Nancy L. Wayne, PhD

Position Title:
Professor, hysiology
Vice Chair for Instruction, Department of Physiology
Office: 52-039 CHS
Phone: 310-794-1159
Visit my Lab




I am a tenured Professor of Physiology at the David Geffen School of Medicine at UCLA. I joined the UCLA faculty in 1992 and the principal investigator of research in the area of reproductive neuroendocrinology. My laboratory investigates the biology of brain cells that control reproductive development and fertility. Our latest work investigates the impact of endocrine disrupting chemicals on development of the reproductive system. I have published over 50 peer-reviewed articles in internationally recognized journals in the fields of biomedical/life sciences, gender bias, and laboratory safety.


I am also a dedicated educator, and was co-chair of the first year medical school curriculum for 10 years. I am Vice Chair of Instruction for the Department of Physiology, and I received the School of Medicine’s 2010 Excellence in Education Award.

Laboratory Safety Oversight

As Associate Vice Chancellor for Research, my portfolio is focused primarily on laboratory safety. I am responsible for communications with faculty with the objective of enhancing the effectiveness of laboratory safety programs and policies. I am also Chair of the Advisory Board of the University of California Center for Laboratory Safety ( The Center’s mission is to sponsor and support research in laboratory safety, develop and translate research into applied best practices, and facilitate implementation and optimization of laboratory safety practices.


I helped develop the UCLA Diversity Strategic Plan and was a member of the Chancellor’s Advisory Group on Diversity. I am founder and chair of the UCLA Women in Science Networking Group and founder of Women Advancing Together (, leading workshops on issues that are of interest to women across multiple disciplines.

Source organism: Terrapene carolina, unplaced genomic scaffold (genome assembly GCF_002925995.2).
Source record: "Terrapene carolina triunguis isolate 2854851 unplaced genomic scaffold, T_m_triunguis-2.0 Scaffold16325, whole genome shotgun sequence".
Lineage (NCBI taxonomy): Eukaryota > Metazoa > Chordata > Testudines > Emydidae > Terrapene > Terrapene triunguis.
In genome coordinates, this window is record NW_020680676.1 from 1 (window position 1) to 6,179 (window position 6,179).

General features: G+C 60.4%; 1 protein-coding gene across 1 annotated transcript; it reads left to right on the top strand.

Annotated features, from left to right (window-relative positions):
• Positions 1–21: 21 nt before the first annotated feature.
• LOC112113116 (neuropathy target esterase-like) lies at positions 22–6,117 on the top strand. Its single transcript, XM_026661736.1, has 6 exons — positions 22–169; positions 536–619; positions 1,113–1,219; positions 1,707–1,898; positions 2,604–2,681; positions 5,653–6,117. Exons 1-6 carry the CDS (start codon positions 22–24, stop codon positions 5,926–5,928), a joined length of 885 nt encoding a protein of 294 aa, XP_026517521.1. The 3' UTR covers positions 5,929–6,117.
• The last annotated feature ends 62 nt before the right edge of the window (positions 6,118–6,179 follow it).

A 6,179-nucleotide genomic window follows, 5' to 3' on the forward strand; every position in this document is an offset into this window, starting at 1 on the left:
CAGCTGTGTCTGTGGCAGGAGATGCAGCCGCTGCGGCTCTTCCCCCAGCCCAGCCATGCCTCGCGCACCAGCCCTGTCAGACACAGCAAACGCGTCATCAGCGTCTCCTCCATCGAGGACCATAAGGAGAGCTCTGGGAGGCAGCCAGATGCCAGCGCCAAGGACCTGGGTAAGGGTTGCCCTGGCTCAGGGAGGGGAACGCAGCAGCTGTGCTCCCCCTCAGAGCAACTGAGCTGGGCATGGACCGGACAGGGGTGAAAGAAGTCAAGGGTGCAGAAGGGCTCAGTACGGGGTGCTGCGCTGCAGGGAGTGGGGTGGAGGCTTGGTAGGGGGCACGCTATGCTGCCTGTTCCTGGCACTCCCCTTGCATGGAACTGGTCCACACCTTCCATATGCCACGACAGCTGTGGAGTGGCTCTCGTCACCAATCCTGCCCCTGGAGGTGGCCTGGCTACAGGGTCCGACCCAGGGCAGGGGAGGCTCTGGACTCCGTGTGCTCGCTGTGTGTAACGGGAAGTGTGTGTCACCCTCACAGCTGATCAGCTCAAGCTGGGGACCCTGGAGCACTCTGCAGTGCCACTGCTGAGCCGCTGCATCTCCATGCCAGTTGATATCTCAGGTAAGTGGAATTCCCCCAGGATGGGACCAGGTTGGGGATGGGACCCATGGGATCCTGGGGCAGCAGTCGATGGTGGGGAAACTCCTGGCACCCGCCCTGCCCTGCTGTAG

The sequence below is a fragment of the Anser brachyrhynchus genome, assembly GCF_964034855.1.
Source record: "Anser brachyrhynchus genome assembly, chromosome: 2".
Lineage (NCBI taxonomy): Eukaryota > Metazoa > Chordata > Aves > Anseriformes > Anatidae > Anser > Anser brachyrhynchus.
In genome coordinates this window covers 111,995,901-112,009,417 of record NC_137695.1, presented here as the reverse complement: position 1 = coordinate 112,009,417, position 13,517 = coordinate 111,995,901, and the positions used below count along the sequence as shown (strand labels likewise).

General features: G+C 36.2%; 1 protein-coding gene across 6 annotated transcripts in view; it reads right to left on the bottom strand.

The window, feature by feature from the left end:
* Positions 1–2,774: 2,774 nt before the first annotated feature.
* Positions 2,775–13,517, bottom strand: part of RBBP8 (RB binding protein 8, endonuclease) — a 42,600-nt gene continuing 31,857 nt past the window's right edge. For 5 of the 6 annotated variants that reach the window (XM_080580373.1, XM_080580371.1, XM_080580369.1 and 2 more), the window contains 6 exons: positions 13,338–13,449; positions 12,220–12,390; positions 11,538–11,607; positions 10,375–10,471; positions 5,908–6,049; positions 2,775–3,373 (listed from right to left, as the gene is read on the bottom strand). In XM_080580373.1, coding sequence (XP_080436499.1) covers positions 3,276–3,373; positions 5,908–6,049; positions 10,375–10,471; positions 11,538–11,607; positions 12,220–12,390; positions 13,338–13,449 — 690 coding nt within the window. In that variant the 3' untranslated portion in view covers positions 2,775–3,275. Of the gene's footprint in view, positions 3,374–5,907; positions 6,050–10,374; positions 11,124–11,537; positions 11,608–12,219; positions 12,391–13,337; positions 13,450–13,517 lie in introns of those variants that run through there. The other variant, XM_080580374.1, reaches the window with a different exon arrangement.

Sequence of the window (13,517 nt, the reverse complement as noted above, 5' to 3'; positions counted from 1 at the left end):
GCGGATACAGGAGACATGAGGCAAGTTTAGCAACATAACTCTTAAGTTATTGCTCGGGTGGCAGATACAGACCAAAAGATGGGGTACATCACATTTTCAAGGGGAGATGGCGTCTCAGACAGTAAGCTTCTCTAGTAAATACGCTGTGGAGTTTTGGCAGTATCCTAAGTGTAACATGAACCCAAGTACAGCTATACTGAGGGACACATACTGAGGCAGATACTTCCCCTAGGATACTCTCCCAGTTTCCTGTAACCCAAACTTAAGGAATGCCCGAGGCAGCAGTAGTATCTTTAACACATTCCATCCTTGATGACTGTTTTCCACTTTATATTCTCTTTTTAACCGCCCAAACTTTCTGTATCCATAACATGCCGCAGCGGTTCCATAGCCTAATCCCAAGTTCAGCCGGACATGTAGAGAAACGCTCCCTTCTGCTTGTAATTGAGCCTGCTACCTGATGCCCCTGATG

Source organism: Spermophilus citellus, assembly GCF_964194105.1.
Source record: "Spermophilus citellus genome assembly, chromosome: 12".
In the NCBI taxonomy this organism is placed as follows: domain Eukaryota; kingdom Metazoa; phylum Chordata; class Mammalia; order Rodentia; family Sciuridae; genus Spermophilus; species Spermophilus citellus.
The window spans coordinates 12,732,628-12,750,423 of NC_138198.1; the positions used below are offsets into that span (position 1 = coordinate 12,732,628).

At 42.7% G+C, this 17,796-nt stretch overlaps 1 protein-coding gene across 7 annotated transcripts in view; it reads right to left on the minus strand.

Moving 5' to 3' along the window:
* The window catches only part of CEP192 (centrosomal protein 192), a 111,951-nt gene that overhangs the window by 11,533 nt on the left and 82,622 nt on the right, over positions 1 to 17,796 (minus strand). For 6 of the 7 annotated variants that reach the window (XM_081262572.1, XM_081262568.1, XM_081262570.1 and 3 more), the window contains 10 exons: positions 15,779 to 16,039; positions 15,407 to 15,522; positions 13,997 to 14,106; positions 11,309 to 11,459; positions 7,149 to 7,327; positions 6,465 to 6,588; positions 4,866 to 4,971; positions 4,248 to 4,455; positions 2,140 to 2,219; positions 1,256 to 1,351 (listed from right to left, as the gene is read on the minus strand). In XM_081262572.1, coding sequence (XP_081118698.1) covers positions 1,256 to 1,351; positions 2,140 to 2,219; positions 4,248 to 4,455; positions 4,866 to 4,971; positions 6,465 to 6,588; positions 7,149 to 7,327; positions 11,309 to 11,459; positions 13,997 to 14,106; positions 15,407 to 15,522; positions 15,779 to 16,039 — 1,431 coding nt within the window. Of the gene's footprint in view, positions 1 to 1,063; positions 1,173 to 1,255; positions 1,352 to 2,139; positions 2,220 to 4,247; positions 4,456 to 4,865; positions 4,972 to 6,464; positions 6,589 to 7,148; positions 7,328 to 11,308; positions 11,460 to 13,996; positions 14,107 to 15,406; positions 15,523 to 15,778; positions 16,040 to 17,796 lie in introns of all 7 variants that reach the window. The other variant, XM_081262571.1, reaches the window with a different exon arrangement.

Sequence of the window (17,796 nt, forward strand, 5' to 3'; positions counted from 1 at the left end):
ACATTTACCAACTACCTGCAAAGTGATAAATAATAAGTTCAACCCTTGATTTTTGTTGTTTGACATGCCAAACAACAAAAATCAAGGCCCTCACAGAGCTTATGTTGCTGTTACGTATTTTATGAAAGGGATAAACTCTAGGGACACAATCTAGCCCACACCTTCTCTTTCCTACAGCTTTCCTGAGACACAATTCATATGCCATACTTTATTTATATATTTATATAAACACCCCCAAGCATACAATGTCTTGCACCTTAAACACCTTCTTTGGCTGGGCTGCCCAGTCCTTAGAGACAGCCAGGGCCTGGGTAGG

Research Interests:

The focus of my research is to understand cell physiological mechanisms controlling reproduction. In vertebrates, there are neurons in the central nervous system that synthesize and secrete the decapeptide hormone called gonadotropin releasing hormone (GnRH) -- these are the command cells that control all aspects of reproduction. Because GnRH neurons are few in number and scattered in the CNS, their cell physiology has been difficult or unfeasible to study. We have overcome this obstacle by using transgenic fish in which GnRH neurons are genetically tagged with fluorescent proteins for identification in living intact brain and in embryos. This allows us to target single, identified neurons within their neural network for neurophysiological analysis under different reproductive and developmental conditions. We use a combination of electrophysiology and optical imaging to analyze neurophysiological functions under different reproductive and developmental conditions. In collaboration with molecular geneticists, we use transgenic and gene knock-down strategies to manipulate gene expression.

The Wayne lab developed a novel line of transgenic zebrafish in which the gonadotropin releasing hormone (GnRH) promoter and signal sequence drives expression of a bright variant of GFP (Emerald GFP or EMD). The movies (time lapse and 3-D reconstruction) demonstrate development during zebrafish embryogenesis of neurons that are genetically tagged with the GnRH3:EMD construct. Populations of GnRH3:EMD expressing neurons during the first 3 days post-fertilization are located in the terminal nerve, hypothalamus, preoptic area, trigeminal ganglion, spinal cord, and retina. Recent work investigates the impact of endocrine disrupting chemicals that are ubiquitous in our environment on biological functions of the developing reproductive system — see video clip that will be part of a larger documentary: